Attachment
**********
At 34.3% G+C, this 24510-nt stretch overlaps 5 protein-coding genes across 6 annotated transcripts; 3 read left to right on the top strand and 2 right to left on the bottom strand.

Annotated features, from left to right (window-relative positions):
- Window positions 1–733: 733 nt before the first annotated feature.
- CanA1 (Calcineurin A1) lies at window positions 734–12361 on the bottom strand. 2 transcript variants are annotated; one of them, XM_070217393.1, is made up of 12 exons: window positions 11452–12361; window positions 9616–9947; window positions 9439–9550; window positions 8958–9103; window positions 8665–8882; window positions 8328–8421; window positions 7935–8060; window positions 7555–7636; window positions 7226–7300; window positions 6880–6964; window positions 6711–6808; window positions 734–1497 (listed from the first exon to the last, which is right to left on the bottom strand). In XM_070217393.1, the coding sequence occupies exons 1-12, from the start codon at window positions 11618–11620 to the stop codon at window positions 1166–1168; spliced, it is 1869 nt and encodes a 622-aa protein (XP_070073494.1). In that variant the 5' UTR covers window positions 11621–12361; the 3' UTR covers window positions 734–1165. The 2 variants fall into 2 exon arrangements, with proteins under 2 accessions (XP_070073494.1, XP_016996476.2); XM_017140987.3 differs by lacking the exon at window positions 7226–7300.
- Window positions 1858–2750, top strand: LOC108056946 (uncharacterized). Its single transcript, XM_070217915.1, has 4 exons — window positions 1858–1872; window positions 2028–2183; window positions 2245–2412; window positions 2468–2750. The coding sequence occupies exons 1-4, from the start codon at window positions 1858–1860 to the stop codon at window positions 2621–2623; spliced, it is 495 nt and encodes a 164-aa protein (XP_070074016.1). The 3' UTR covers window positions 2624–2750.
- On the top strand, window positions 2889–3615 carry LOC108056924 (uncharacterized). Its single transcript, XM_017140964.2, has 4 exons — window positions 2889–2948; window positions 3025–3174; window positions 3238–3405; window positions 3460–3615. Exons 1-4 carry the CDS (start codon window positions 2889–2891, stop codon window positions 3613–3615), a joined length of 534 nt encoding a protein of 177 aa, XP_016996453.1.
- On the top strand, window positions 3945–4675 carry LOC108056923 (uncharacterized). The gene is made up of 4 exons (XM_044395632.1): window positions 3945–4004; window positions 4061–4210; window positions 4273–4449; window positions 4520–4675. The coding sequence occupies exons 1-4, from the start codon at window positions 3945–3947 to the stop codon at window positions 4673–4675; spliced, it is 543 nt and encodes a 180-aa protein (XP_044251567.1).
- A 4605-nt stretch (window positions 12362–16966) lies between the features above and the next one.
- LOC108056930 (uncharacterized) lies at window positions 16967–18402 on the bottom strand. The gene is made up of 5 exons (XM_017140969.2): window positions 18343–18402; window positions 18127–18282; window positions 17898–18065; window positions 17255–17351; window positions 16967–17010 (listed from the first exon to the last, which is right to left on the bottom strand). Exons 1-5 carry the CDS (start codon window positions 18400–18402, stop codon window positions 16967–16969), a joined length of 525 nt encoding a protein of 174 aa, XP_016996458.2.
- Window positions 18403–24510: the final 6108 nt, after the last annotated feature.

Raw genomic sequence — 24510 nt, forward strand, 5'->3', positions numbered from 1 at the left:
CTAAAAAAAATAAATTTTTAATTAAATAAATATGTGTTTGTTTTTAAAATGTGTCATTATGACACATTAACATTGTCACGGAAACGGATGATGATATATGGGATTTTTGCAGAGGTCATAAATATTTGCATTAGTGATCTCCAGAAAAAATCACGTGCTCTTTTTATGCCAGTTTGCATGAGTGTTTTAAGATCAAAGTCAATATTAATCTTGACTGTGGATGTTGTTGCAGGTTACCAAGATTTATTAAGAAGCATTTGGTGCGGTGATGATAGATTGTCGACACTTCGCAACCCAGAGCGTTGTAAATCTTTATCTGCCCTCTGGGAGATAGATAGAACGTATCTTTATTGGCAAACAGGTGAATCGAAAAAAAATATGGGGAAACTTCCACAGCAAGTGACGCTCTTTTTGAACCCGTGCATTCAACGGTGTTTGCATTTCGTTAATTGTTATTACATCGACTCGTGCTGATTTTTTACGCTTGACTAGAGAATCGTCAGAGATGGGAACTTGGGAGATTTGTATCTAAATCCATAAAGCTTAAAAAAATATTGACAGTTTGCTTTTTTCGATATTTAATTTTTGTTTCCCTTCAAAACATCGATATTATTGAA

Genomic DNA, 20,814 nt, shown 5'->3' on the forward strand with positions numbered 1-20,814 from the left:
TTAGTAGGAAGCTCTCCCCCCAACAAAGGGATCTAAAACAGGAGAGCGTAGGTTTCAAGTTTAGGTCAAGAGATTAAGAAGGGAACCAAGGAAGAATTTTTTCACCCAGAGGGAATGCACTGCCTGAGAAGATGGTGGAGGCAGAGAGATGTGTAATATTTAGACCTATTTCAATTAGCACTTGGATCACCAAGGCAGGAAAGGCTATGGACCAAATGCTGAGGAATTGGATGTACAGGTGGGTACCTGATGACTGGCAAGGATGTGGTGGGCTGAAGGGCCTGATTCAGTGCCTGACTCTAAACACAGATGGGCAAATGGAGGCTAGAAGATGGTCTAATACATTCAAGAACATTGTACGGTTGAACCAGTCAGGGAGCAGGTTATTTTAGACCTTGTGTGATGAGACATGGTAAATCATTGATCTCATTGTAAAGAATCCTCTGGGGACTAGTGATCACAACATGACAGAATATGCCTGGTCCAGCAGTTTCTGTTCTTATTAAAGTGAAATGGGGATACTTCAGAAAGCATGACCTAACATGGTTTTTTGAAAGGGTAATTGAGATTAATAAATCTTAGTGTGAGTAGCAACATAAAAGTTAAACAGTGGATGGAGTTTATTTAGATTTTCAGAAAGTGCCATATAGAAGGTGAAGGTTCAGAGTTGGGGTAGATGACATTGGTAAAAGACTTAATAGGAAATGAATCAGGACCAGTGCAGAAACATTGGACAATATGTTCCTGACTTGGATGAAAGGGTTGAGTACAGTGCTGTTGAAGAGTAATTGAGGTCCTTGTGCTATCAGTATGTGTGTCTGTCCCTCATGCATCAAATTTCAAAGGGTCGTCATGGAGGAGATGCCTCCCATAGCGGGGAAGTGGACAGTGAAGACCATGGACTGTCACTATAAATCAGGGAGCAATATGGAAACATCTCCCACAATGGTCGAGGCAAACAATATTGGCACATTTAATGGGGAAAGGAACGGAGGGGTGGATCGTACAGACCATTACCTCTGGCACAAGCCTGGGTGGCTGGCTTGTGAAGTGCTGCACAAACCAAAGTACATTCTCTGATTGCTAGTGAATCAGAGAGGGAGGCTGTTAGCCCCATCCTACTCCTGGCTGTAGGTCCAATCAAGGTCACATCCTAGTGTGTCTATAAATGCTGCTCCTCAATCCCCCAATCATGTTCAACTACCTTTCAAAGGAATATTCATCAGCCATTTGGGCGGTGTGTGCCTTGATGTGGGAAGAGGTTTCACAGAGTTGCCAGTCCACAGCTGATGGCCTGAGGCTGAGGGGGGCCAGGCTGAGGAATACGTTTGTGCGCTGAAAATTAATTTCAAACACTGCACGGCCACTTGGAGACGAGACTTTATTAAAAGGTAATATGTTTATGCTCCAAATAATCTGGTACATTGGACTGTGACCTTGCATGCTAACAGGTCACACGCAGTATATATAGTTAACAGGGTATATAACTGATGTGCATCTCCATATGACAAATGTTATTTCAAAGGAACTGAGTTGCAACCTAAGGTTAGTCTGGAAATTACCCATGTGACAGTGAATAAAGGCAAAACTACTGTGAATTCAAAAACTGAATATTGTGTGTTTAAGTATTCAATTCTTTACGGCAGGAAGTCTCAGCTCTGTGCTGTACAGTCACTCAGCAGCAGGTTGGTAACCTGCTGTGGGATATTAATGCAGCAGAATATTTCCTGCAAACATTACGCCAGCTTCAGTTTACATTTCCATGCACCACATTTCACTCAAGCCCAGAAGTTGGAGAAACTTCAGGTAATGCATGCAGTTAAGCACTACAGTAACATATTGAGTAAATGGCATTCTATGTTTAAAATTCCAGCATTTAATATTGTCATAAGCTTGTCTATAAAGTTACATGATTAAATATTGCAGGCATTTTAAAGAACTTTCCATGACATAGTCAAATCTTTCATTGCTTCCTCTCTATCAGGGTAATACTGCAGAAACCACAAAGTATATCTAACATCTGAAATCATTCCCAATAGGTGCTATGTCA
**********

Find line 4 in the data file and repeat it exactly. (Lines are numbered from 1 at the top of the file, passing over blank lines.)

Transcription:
- CanA1 (Calcineurin A1) lies at window positions 734–12361 on the bottom strand. 2 transcript variants are annotated; one of them, XM_070217393.1, is made up of 12 exons: window positions 11452–12361; window positions 9616–9947; window positions 9439–9550; window positions 8958–9103; window positions 8665–8882; window positions 8328–8421; window positions 7935–8060; window positions 7555–7636; window positions 7226–7300; window positions 6880–6964; window positions 6711–6808; window positions 734–1497 (listed from the first exon to the last, which is right to left on the bottom strand). In XM_070217393.1, the coding sequence occupies exons 1-12, from the start codon at window positions 11618–11620 to the stop codon at window positions 1166–1168; spliced, it is 1869 nt and encodes a 622-aa protein (XP_070073494.1). In that variant the 5' UTR covers window positions 11621–12361; the 3' UTR covers window positions 734–1165. The 2 variants fall into 2 exon arrangements, with proteins under 2 accessions (XP_070073494.1, XP_016996476.2); XM_017140987.3 differs by lacking the exon at window positions 7226–7300.